GETTING today’s teenagers away from devices, facebook or the latest fad is a complicated business I find. Are they love-lorn, hormone-saturated or plain not interested?
I discovered a small gardening project with my 13 year old has been a most enjoyable outward focus and simple, pleasurable pastime we can dip into now and again.
Chinese artist, Ai Weiwei struck a cord with me when he explained about the making of his zillion sunflower seeds from porcelain. It was the fact that families, grandparents or students could dip in and out of painting each seed while attending to other duties whether domestic, work or study that made the project entwine into the tapestry of their lives. Gardening is similar. A little pottering now and again brings results and this many little lots of ten minutes here or there makes it especially easy for children and teenagers.
My children are quite long suffering about my garden exploits. But my 13 year old and I decided together to colonise a small shady area with pots of wildflowers. We were given some clumps of viola, alpine strawberries (tiny delicious bursts of joy) and ox-eye daisy plants from my step-mother, scattered woodland wildflower mix and added some scavenged forget-me-not, comfrey and scabious to our potage. So a mixture of plants and seeds gave us something instant and something to come.
Last year’s long wet summer produced at few flowers and this year’s looks really promising. I see forget-me-not, calendula, poppies, vetch and verbascum slowly emerging. Many have self-seeded from last year, perfect for the lazy gardener.
What I find so appealing about wildflowers are that they are pretty robust flowering plants, needing not too much attention but a bit of jollying along and delightful when they blossom, rather like teenagers.
Back to those romantic balconies and Karen from Fulham who said to me that every year, she buys plants for her balcony and every year they die. “Wherefore art thou, oh long lasting hardy perennial?” Thinking about her sunny, south-facing balcony, her poor annuals were dying in the arid desert of her pots.
What Karen needs is the robust succulent plant, which adapts brilliantly to dry conditions and soaks up all the water when it rains. Sedum spectabile is a favourite to see and pronounce!
Sedum comes in many shapes, sizes and colours and is low maintenance. It is very attractive to wildlife and especially butterflies. Most of all, it is pretty! It dies back in the winter and beautiful rosettes emerge in spring leading to this lovely, long-flowering perennial over the summer. Some of the smaller varieties have evergreen or ever-purple foliage. They are also very easy to take cuttings from.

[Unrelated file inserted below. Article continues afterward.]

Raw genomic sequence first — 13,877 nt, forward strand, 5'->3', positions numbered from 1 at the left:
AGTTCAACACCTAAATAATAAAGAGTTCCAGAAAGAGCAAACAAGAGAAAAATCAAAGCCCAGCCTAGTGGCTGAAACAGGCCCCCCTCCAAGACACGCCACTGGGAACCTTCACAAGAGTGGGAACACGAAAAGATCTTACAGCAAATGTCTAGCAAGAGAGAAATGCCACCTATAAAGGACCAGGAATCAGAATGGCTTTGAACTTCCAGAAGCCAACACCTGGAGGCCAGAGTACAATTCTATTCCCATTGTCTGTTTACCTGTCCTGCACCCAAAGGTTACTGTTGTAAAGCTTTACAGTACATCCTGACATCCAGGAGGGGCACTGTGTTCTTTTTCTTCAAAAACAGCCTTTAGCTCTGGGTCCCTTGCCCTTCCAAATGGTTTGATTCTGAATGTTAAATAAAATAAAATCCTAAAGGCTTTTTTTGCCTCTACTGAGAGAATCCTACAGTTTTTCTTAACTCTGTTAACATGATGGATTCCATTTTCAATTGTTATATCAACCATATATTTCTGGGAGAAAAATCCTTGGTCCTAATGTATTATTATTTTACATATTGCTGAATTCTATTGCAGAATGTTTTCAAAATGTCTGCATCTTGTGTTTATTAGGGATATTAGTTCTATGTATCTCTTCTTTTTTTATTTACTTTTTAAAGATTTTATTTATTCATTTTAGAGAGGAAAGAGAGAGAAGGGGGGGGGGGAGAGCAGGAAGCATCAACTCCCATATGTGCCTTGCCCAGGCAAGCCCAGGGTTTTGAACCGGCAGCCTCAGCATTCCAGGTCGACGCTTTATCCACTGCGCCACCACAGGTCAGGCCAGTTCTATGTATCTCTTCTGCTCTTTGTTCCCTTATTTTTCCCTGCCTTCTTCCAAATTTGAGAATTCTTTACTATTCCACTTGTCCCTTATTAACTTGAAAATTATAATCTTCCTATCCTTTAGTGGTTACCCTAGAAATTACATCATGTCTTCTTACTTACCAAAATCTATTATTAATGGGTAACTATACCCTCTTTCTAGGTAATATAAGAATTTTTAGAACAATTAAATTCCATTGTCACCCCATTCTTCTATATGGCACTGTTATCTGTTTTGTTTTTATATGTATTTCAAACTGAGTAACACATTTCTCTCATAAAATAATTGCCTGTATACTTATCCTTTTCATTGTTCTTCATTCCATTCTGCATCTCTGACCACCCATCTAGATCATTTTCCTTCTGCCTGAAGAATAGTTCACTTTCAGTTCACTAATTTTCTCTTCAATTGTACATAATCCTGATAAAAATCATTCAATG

Sedum spectabile For the less romantic teenager, the environmental credentials of Sedum might appeal. They are used for green roofs, requiring little soil and adapt to a variety of conditions. And for all those revising for Biology GCSE, unusually with succulents, the main site of photosynthesis can be the stem as well the leaves.
A collection of succulent plants and cacti
For romantic north or east facing balconies, you might consider feathery ferns (eg Phyllitis scolopendrium) with Heuchera ‘Chocolate Truffles”, both of which come in fantastic colours. Look out for purple, marmalade or bright lime varieties of Heuchera at W6 Garden Centre near Ravenscourt Park. At Capel Manor College in Gunnersbury, where I trained, there was a fabulous combination of wood spurge (Euphorbia amygdaloides var. robbiae) with Forget-me-not (Myosotis sylvatica) which flourish at this time of year. This would work well on a smaller scale in pots on a not too sunny balcony. Look out for Capel Manor’s plant sale in May.
To refresh your containers, remove or refresh old compost. Add a layer of crocks (broken bits of terracotta pot) at the bottom to improve drainage. Check for vine weevils, which can eat roots over the winter. Buy a selection of plants to suit your aspect, water them well before planting in pots on your balcony and share the fruits of your efforts with family and friends or even Romeo or Juliet!
For advice on city gardens, vegetable gardens, community gardens and children’s garden, please contact:
Sarah Heaton at Sarah Heaton Gardens email@example.com or follow on twitter @SarahHeaton4
Hammersmith-based Sarah Heaton is a trained horticulturalist and gardener. She specialises in designing
city gardens, vegetables gardens and family and children’s gardens. She likes to bring nature to the city
and runs a gardening club at a local primary school and supports number of local community gardens and
projects. Please contact her if you need garden design advice.